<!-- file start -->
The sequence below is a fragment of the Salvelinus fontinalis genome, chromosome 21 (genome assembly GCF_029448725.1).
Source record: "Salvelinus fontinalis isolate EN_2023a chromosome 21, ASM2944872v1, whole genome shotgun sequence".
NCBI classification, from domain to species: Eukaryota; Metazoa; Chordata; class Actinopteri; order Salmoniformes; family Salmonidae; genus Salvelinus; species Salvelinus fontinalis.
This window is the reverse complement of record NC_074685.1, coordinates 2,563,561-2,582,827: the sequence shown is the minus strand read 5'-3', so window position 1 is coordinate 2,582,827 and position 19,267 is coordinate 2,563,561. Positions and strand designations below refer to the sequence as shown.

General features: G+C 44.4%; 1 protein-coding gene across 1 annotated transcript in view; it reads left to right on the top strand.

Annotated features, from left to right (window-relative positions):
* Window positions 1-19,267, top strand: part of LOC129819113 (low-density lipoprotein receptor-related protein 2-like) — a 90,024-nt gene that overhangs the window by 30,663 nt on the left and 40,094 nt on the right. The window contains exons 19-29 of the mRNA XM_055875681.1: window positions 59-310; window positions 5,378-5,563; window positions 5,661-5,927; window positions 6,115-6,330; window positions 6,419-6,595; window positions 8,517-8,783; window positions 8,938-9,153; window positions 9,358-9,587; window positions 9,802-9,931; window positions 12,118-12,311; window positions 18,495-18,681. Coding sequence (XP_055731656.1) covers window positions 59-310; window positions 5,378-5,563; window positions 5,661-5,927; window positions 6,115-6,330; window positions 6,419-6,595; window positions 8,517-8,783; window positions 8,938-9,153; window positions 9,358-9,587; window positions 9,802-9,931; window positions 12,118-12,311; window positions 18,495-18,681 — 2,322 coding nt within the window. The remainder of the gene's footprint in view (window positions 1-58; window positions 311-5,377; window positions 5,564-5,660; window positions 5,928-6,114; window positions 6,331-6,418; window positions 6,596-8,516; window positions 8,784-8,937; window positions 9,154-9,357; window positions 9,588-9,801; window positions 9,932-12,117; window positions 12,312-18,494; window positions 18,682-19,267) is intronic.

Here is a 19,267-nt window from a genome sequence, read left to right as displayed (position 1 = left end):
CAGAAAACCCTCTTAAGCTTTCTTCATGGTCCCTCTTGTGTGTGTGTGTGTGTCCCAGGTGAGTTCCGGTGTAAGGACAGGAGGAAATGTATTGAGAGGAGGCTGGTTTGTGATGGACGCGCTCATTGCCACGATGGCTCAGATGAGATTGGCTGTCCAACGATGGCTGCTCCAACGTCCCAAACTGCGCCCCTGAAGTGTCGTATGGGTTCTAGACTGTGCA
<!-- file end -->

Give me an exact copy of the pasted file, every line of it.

The sequence below is a fragment of the Salvelinus fontinalis genome, chromosome 21 (genome assembly GCF_029448725.1).
Source record: "Salvelinus fontinalis isolate EN_2023a chromosome 21, ASM2944872v1, whole genome shotgun sequence".
NCBI classification, from domain to species: Eukaryota; Metazoa; Chordata; class Actinopteri; order Salmoniformes; family Salmonidae; genus Salvelinus; species Salvelinus fontinalis.
This window is the reverse complement of record NC_074685.1, coordinates 2,563,561-2,582,827: the sequence shown is the minus strand read 5'-3', so window position 1 is coordinate 2,582,827 and position 19,267 is coordinate 2,563,561. Positions and strand designations below refer to the sequence as shown.

General features: G+C 44.4%; 1 protein-coding gene across 1 annotated transcript in view; it reads left to right on the top strand.

Annotated features, from left to right (window-relative positions):
* Window positions 1-19,267, top strand: part of LOC129819113 (low-density lipoprotein receptor-related protein 2-like) — a 90,024-nt gene that overhangs the window by 30,663 nt on the left and 40,094 nt on the right. The window contains exons 19-29 of the mRNA XM_055875681.1: window positions 59-310; window positions 5,378-5,563; window positions 5,661-5,927; window positions 6,115-6,330; window positions 6,419-6,595; window positions 8,517-8,783; window positions 8,938-9,153; window positions 9,358-9,587; window positions 9,802-9,931; window positions 12,118-12,311; window positions 18,495-18,681. Coding sequence (XP_055731656.1) covers window positions 59-310; window positions 5,378-5,563; window positions 5,661-5,927; window positions 6,115-6,330; window positions 6,419-6,595; window positions 8,517-8,783; window positions 8,938-9,153; window positions 9,358-9,587; window positions 9,802-9,931; window positions 12,118-12,311; window positions 18,495-18,681 — 2,322 coding nt within the window. The remainder of the gene's footprint in view (window positions 1-58; window positions 311-5,377; window positions 5,564-5,660; window positions 5,928-6,114; window positions 6,331-6,418; window positions 6,596-8,516; window positions 8,784-8,937; window positions 9,154-9,357; window positions 9,588-9,801; window positions 9,932-12,117; window positions 12,312-18,494; window positions 18,682-19,267) is intronic.

Here is a 19,267-nt window from a genome sequence, read left to right as displayed (position 1 = left end):
CAGAAAACCCTCTTAAGCTTTCTTCATGGTCCCTCTTGTGTGTGTGTGTGTGTCCCAGGTGAGTTCCGGTGTAAGGACAGGAGGAAATGTATTGAGAGGAGGCTGGTTTGTGATGGACGCGCTCATTGCCACGATGGCTCAGATGAGATTGGCTGTCCAACGATGGCTGCTCCAACGTCCCAAACTGCGCCCCTGAAGTGTCGTATGGGTTCTAGACTGTGCA